Open-domain question answering has exploded in popularity recently due to the success of dense retrieval models, which have surpassed sparse models using only a few supervised training examples. However, in this paper, we demonstrate current dense models are not yet the holy grail of retrieval. We first construct EntityQuestions, a set of simple, entity-rich questions based on facts from Wikidata (e.g., “Where was Arve Furset born?”), and observe that dense retrievers drastically under-perform sparse methods. We investigate this issue and uncover that dense retrievers can only generalize to common entities unless the question pattern is explicitly observed during training. We discuss two simple solutions towards addressing this critical problem. First, we demonstrate that data augmentation is unable to fix the generalization problem. Second, we argue a more robust passage encoder helps facilitate better question adaptation using specialized question encoders. We hope our work can shed light on the challenges in creating a robust, universal dense retriever that works well across different input distributions.

2020

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Look at the First Sentence: Position Bias in Question Answering
Miyoung Ko | Jinhyuk Lee | Hyunjae Kim | Gangwoo Kim | Jaewoo Kang
Proceedings of the 2020 Conference on Empirical Methods in Natural Language Processing (EMNLP)

Many extractive question answering models are trained to predict start and end positions of answers. The choice of predicting answers as positions is mainly due to its simplicity and effectiveness. In this study, we hypothesize that when the distribution of the answer positions is highly skewed in the training set (e.g., answers lie only in the k-th sentence of each passage), QA models predicting answers as positions can learn spurious positional cues and fail to give answers in different positions. We first illustrate this position bias in popular extractive QA models such as BiDAF and BERT and thoroughly examine how position bias propagates through each layer of BERT. To safely deliver position information without position bias, we train models with various de-biasing methods including entropy regularization and bias ensembling. Among them, we found that using the prior distribution of answer positions as a bias model is very effective at reducing position bias, recovering the performance of BERT from 37.48% to 81.64% when trained on a biased SQuAD dataset.

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Contextualized Sparse Representations for Real-Time Open-Domain Question Answering
Jinhyuk Lee | Minjoon Seo | Hannaneh Hajishirzi | Jaewoo Kang
Proceedings of the 58th Annual Meeting of the Association for Computational Linguistics

Open-domain question answering can be formulated as a phrase retrieval problem, in which we can expect huge scalability and speed benefit but often suffer from low accuracy due to the limitation of existing phrase representation models. In this paper, we aim to improve the quality of each phrase embedding by augmenting it with a contextualized sparse representation (Sparc). Unlike previous sparse vectors that are term-frequency-based (e.g., tf-idf) or directly learned (only few thousand dimensions), we leverage rectified self-attention to indirectly learn sparse vectors in n-gram vocabulary space. By augmenting the previous phrase retrieval model (Seo et al., 2019) with Sparc, we show 4%+ improvement in CuratedTREC and SQuAD-Open. Our CuratedTREC score is even better than the best known retrieve & read model with at least 45x faster inference speed.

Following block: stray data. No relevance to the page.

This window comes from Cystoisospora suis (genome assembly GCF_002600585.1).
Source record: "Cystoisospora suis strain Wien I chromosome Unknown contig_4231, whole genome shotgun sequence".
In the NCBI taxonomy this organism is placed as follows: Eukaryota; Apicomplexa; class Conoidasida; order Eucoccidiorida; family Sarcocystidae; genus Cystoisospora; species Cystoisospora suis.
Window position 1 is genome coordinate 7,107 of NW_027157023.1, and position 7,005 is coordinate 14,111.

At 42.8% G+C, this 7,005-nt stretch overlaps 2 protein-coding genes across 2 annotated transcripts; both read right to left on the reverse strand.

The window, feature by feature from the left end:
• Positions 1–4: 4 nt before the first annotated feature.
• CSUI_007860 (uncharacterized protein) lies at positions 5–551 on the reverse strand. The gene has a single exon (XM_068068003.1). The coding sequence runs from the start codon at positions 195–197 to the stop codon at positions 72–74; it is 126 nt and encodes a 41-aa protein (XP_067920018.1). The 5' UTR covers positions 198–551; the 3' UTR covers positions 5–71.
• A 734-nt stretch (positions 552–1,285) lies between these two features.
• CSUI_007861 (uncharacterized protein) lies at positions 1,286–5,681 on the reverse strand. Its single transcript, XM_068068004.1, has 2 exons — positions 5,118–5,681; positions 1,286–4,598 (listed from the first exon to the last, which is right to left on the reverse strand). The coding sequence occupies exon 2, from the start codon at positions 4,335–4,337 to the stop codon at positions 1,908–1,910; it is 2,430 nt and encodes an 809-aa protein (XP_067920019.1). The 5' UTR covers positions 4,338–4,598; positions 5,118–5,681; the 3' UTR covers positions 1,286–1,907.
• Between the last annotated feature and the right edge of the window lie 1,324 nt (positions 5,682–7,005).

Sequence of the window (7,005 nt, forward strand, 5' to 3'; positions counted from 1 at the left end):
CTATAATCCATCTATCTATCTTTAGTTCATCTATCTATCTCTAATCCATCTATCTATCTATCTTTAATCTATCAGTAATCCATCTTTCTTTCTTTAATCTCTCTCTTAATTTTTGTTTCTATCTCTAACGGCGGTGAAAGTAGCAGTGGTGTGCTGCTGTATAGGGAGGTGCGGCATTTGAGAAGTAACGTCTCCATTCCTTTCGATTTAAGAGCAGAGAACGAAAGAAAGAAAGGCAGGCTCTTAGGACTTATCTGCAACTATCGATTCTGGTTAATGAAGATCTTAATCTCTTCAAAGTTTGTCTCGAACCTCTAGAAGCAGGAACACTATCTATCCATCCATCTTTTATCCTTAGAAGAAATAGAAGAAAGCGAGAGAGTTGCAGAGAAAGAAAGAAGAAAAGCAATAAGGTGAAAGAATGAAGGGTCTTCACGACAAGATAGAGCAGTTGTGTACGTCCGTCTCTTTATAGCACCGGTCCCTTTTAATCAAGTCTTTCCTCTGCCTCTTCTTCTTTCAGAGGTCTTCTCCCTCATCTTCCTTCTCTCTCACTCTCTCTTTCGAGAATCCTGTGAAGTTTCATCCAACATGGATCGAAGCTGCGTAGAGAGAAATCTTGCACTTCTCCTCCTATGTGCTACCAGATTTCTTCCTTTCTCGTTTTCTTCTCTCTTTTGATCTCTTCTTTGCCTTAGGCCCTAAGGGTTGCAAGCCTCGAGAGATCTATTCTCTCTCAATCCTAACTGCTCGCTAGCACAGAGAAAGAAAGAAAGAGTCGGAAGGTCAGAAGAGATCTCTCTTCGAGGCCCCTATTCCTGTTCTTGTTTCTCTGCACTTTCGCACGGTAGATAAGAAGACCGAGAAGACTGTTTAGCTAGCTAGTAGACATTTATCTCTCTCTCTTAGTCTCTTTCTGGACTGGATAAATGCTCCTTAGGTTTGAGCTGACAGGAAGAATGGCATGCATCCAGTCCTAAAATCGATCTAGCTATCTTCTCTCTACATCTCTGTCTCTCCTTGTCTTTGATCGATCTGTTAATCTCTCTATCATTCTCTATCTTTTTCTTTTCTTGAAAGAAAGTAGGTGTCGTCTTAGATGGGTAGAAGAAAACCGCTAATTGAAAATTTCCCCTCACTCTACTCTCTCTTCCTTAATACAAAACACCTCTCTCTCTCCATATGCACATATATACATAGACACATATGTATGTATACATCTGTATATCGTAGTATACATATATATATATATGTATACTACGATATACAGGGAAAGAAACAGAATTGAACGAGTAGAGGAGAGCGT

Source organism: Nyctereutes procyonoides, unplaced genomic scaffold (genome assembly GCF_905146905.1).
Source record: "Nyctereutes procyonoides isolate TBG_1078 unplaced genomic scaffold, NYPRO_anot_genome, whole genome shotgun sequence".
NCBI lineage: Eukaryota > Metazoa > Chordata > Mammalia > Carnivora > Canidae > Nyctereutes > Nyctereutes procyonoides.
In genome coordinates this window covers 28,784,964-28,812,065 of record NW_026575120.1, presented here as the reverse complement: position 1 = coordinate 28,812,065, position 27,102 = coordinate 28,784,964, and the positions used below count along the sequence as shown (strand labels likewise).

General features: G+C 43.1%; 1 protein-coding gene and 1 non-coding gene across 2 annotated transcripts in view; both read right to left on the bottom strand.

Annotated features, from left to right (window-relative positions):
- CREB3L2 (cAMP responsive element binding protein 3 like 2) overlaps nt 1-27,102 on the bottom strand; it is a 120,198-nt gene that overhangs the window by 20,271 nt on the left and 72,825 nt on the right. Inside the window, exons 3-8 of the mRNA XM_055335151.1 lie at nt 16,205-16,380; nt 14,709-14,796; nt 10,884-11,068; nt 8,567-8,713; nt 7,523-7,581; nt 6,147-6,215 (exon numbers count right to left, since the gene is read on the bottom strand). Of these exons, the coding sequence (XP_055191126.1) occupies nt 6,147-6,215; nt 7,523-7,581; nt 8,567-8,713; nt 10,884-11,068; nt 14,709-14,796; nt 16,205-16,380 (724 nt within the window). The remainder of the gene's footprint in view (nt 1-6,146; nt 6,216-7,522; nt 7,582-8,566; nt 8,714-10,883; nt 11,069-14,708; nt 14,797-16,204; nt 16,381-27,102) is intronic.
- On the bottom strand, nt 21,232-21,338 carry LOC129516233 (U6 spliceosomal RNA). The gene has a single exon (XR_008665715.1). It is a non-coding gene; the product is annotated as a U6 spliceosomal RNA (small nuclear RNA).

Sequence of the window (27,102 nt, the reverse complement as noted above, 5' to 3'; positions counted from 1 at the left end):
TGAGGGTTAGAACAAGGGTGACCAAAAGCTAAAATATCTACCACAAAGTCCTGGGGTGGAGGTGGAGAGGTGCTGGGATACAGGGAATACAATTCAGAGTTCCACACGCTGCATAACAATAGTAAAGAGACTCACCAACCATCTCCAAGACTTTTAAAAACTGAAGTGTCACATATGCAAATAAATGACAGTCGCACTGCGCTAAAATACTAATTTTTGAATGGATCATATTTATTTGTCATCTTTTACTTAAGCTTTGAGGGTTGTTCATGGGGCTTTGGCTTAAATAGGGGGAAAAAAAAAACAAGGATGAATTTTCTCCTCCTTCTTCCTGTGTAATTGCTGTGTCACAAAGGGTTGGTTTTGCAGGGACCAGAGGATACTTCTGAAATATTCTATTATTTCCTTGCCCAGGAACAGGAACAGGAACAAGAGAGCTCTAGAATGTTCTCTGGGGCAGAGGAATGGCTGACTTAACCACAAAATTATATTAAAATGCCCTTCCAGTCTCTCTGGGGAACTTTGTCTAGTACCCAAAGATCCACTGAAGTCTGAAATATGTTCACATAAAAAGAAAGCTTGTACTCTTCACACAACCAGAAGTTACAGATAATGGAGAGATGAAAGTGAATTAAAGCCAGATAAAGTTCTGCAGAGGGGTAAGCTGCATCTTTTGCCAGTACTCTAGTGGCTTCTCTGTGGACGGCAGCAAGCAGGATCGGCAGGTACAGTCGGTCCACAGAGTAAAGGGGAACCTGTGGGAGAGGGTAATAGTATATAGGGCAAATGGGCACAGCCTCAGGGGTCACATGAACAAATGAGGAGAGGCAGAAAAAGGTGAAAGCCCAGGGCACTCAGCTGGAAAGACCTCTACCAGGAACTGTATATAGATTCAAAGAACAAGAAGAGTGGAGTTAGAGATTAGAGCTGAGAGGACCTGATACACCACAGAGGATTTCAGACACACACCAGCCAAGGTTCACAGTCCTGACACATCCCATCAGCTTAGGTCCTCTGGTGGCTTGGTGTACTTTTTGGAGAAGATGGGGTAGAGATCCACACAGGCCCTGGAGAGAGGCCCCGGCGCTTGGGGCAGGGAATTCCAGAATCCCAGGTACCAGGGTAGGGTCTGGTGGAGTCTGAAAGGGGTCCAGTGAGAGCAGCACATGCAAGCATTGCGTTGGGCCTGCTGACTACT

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Biomedical Entity Representations with Synonym Marginalization
Mujeen Sung | Hwisang Jeon | Jinhyuk Lee | Jaewoo Kang
Proceedings of the 58th Annual Meeting of the Association for Computational Linguistics

Biomedical named entities often play important roles in many biomedical text mining tools. However, due to the incompleteness of provided synonyms and numerous variations in their surface forms, normalization of biomedical entities is very challenging. In this paper, we focus on learning representations of biomedical entities solely based on the synonyms of entities. To learn from the incomplete synonyms, we use a model-based candidate selection and maximize the marginal likelihood of the synonyms present in top candidates. Our model-based candidates are iteratively updated to contain more difficult negative samples as our model evolves. In this way, we avoid the explicit pre-selection of negative samples from more than 400K candidates. On four biomedical entity normalization datasets having three different entity types (disease, chemical, adverse reaction), our model BioSyn consistently outperforms previous state-of-the-art models almost reaching the upper bound on each dataset.

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Answering Questions on COVID-19 in Real-Time
Jinhyuk Lee | Sean S. Yi | Minbyul Jeong | Mujeen Sung | WonJin Yoon | Yonghwa Choi | Miyoung Ko | Jaewoo Kang